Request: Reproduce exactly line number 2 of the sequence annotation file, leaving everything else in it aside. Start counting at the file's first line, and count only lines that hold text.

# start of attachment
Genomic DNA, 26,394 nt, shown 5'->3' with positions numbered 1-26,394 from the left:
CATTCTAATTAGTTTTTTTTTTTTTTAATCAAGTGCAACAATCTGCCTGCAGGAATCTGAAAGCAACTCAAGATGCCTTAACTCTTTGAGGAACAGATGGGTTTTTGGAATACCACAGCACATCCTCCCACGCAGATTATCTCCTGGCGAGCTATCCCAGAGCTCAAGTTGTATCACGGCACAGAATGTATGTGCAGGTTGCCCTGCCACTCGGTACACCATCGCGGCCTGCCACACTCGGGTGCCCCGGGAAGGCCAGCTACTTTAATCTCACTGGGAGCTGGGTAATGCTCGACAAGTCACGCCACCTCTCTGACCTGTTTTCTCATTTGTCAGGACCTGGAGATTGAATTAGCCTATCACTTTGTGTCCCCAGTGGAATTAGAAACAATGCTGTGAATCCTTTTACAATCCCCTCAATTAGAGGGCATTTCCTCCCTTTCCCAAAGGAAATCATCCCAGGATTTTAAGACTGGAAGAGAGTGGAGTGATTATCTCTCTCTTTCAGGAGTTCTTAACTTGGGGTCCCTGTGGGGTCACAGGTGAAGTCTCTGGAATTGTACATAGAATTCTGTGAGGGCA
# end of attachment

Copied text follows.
CATTCTAATTAGTTTTTTTTTTTTTTAATCAAGTGCAACAATCTGCCTGCAGGAATCTGAAAGCAACTCAAGATGCCTTAACTCTTTGAGGAACAGATGGGTTTTTGGAATACCACAGCACATCCTCCCACGCAGATTATCTCCTGGCGAGCTATCCCAGAGCTCAAGTTGTATCACGGCACAGAATGTATGTGCAGGTTGCCCTGCCACTCGGTACACCATCGCGGCCTGCCACACTCGGGTGCCCCGGGAAGGCCAGCTACTTTAATCTCACTGGGAGCTGGGTAATGCTCGACAAGTCACGCCACCTCTCTGACCTGTTTTCTCATTTGTCAGGACCTGGAGATTGAATTAGCCTATCACTTTGTGTCCCCAGTGGAATTAGAAACAATGCTGTGAATCCTTTTACAATCCCCTCAATTAGAGGGCATTTCCTCCCTTTCCCAAAGGAAATCATCCCAGGATTTTAAGACTGGAAGAGAGTGGAGTGATTATCTCTCTCTTTCAGGAGTTCTTAACTTGGGGTCCCTGTGGGGTCACAGGTGAAGTCTCTGGAATTGTACATAGAATTCTGTGAGGGCA